Is spending on children really driving the federal deficit? Did kids cause the financial crisis or bring about the recession? Of course not. So why do the sequester cuts punish thousands of Maine’s children, youth and families with millions of dollars in cuts to programs and services?
Congress and the president had more than a year to head off sequestration, but on March 1, due to a lack of an agreement, it took effect. And those effects are beginning to be felt in Maine.
Sequestration is $1.2 trillion in automatic spending cuts going into effect over the next 10 years, with roughly $85 billion slated for this year. Agencies and departments don’t have any input on how it goes into effect — the spending cuts are implemented across the board.
It started with the 2011 standoff over the U.S. debt ceiling and ended with Congress and the administration agreeing to more than $2 trillion in cuts. About $1 trillion of that was laid out in the debt-ceiling bill and the rest imposed through sequestration — a device so unpalatable that Congress would have to disarm it by coming up with an equal amount of spending reductions elsewhere.
That plan failed in November of 2011 when the “supercommittee” failed to agree on a less painful way to cut spending.
Congress then put off the sequester until March 1 as part of the last-minute fiscal cliff deal on New Year’s Day. However, without any movement toward an agreement, sequestration is now in effect.
Half of the $1.2 trillion will be cut from the Defense Department and other national security agencies, with the rest of the cuts coming on the domestic side — education, nutrition programs, child care, housing aid, food inspections, national parks and more.
While the Pentagon has laid out plans ranging from furloughs of hundreds of thousands of civilian workers to combat readiness training and weapons maintenance, the White House put out information on cuts to the domestic programs, which states that the sequester cuts in Maine will result in:
— 300 fewer children enrolled in Head Start and Early Head Start.
— 1,800 young children and mothers losing WIC food assistance.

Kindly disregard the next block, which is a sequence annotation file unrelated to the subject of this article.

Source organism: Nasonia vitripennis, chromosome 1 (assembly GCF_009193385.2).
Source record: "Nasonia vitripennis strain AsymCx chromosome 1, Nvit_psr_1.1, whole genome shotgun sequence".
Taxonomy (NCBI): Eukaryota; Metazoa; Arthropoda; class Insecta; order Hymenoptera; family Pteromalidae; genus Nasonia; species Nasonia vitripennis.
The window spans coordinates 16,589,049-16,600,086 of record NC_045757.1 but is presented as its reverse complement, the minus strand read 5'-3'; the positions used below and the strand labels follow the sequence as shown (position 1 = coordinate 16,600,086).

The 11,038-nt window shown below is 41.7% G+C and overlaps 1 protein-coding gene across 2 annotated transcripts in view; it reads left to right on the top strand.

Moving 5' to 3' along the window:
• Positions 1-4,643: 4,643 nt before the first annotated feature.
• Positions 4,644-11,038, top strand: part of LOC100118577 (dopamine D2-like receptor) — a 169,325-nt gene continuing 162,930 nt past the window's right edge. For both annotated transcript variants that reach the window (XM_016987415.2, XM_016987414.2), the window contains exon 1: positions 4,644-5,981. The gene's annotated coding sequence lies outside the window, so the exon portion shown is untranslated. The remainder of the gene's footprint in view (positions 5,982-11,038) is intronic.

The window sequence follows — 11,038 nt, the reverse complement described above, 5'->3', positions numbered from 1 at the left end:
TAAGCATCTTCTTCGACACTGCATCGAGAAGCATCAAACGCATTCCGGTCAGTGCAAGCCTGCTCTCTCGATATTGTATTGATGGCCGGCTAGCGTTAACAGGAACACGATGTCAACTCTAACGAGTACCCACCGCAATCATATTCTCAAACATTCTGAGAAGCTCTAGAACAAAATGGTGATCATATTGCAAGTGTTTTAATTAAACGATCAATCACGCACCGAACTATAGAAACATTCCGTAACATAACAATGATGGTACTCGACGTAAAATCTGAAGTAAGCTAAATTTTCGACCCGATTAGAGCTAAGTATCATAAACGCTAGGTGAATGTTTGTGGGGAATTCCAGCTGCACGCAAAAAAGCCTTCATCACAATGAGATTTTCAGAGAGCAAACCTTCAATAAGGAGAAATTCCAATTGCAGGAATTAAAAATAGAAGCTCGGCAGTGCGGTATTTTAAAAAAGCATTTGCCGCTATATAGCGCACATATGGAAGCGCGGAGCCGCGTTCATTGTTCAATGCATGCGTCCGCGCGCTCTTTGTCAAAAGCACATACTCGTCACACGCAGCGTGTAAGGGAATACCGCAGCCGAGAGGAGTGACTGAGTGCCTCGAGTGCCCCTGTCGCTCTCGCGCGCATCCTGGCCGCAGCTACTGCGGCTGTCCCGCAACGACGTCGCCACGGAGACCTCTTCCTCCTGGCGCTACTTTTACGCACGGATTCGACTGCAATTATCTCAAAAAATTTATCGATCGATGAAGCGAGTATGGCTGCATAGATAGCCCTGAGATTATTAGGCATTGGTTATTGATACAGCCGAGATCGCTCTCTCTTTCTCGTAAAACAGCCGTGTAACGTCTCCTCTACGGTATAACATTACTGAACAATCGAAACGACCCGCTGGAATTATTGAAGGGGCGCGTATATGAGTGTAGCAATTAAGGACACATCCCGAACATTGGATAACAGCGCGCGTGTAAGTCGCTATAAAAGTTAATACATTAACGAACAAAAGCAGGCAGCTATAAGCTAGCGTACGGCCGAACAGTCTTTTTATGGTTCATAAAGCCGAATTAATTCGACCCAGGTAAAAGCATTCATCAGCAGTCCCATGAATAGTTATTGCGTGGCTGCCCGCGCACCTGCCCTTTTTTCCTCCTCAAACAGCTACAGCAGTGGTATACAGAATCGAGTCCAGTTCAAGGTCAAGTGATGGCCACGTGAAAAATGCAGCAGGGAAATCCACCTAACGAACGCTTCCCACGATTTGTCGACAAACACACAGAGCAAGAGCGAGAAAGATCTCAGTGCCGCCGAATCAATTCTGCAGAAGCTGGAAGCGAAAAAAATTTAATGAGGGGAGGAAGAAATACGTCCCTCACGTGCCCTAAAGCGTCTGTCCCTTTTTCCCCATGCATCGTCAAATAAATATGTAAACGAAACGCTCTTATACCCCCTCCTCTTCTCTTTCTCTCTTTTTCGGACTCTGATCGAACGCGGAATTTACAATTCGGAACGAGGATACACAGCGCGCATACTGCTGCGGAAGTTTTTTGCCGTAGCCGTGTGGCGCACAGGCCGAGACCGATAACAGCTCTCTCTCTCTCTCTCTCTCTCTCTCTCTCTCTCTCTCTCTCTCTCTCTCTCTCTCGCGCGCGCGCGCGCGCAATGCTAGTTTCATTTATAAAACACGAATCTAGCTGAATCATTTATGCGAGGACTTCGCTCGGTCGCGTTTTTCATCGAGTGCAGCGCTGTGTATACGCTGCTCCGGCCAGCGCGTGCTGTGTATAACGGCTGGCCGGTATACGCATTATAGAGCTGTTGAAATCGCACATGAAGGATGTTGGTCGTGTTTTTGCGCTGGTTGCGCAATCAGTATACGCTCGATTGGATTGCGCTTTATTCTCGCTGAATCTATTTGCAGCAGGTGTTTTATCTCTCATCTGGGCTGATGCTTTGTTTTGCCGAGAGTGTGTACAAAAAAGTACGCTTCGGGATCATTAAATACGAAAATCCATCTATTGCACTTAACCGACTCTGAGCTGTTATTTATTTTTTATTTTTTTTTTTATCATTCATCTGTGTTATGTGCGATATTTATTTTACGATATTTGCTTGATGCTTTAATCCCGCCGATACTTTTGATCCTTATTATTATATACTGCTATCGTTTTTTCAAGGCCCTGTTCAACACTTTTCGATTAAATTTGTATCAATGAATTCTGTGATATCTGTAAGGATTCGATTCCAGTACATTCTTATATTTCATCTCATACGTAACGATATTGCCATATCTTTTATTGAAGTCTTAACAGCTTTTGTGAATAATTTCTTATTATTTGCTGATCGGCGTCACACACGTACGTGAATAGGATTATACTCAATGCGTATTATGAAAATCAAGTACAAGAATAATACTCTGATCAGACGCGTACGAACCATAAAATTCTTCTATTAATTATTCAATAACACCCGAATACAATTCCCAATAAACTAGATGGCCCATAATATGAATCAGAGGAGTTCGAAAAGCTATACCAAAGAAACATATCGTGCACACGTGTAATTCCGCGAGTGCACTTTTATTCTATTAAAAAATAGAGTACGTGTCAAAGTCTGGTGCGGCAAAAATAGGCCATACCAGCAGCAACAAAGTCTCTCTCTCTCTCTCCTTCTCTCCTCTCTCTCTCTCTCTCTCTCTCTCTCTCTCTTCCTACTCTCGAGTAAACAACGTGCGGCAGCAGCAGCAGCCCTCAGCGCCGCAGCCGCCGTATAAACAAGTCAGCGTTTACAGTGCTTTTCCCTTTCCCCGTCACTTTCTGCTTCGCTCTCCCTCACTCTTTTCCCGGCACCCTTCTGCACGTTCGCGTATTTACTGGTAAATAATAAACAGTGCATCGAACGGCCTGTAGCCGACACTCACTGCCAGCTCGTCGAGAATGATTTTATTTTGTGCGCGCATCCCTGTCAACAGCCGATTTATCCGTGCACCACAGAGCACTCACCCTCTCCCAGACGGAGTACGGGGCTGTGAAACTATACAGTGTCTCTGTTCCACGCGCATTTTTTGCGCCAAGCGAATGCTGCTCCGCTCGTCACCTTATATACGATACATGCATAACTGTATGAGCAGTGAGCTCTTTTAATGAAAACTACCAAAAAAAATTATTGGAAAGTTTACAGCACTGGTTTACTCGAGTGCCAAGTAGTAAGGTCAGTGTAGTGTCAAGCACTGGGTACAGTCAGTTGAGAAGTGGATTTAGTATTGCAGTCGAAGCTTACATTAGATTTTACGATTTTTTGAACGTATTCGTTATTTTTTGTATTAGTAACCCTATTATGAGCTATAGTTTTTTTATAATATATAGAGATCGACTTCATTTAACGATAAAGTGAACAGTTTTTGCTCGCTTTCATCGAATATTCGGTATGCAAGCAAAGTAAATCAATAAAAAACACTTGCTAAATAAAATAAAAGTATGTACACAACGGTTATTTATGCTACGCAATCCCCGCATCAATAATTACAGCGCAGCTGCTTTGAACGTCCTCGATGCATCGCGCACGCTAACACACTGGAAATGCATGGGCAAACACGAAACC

— $2.7 million less in funding for primary and secondary education.
— $2.6 million less in funds for about 30 teachers, aides and staff who help children with disabilities.
— 631 low-income families losing rental housing vouchers.
— A 9.4 percent cut in unemployment benefits for the long-term unemployed.
— 6,240 fewer people getting job search assistance to help them find employment and training.
The continued loss of federal dollars coupled with our state’s budget cuts are seriously affecting early care and education, evidenced-based prevention programs with documented outcomes, and the ability of all our public school students to succeed academically.
There is not one segment of the population that is not going to be affected by sequestration. These cuts will hurt our nation and hurt Maine.
Maine’s congressional delegation must work with their colleagues in Washington, D.C., to support a 2014 budget agreement that will reverse sequester cuts, prevent harmful cost shifts to states and protect programs that serve our most vulnerable residents, so that greater numbers of children and families do not fall into poverty. Congress created the sequester. It is time for Congress to end it.
Please call your members of Congress and tell them that ending the sequester cuts is the right thing to do for Maine.
MaryLou Beaver is director of Every Child Matters in Maine; Cheryl Walker is an early childhood consultant; Philip H. Printz is a senior consultant at York County Community College; and Barbara Wentworth is director of Community Impact at the United Way of York County.